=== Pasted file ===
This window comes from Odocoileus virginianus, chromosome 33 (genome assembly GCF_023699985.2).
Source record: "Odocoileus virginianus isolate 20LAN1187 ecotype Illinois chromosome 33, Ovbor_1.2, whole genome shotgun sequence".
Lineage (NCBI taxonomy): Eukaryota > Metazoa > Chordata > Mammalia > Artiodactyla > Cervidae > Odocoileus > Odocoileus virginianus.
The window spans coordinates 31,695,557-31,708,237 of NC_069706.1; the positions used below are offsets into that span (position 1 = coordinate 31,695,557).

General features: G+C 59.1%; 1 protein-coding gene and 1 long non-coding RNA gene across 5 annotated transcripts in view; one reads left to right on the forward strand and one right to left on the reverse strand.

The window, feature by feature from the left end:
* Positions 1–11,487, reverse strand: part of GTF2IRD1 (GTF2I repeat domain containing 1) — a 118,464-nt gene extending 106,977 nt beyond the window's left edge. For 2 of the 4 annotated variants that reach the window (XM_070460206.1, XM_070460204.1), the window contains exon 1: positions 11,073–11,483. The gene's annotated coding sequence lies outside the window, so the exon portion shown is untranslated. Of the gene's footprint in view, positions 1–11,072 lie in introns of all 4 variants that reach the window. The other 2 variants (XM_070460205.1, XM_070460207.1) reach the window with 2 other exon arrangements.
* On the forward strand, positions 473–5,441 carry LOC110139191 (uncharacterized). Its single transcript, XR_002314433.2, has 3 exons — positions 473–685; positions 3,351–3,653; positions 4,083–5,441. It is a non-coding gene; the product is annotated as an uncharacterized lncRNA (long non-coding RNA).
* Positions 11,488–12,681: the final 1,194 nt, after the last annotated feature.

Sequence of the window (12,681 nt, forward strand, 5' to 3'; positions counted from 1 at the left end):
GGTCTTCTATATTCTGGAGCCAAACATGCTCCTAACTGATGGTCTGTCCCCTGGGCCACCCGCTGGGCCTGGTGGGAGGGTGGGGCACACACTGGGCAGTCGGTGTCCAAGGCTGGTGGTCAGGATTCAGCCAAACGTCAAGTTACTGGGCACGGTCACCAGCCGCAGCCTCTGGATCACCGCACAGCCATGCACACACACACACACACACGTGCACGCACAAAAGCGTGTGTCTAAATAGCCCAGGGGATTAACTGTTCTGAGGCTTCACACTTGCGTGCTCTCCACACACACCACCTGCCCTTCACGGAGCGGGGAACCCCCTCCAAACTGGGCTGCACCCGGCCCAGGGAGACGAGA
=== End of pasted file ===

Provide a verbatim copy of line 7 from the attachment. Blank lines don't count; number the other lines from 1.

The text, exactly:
* Positions 1–11,487, reverse strand: part of GTF2IRD1 (GTF2I repeat domain containing 1) — a 118,464-nt gene extending 106,977 nt beyond the window's left edge. For 2 of the 4 annotated variants that reach the window (XM_070460206.1, XM_070460204.1), the window contains exon 1: positions 11,073–11,483. The gene's annotated coding sequence lies outside the window, so the exon portion shown is untranslated. Of the gene's footprint in view, positions 1–11,072 lie in introns of all 4 variants that reach the window. The other 2 variants (XM_070460205.1, XM_070460207.1) reach the window with 2 other exon arrangements.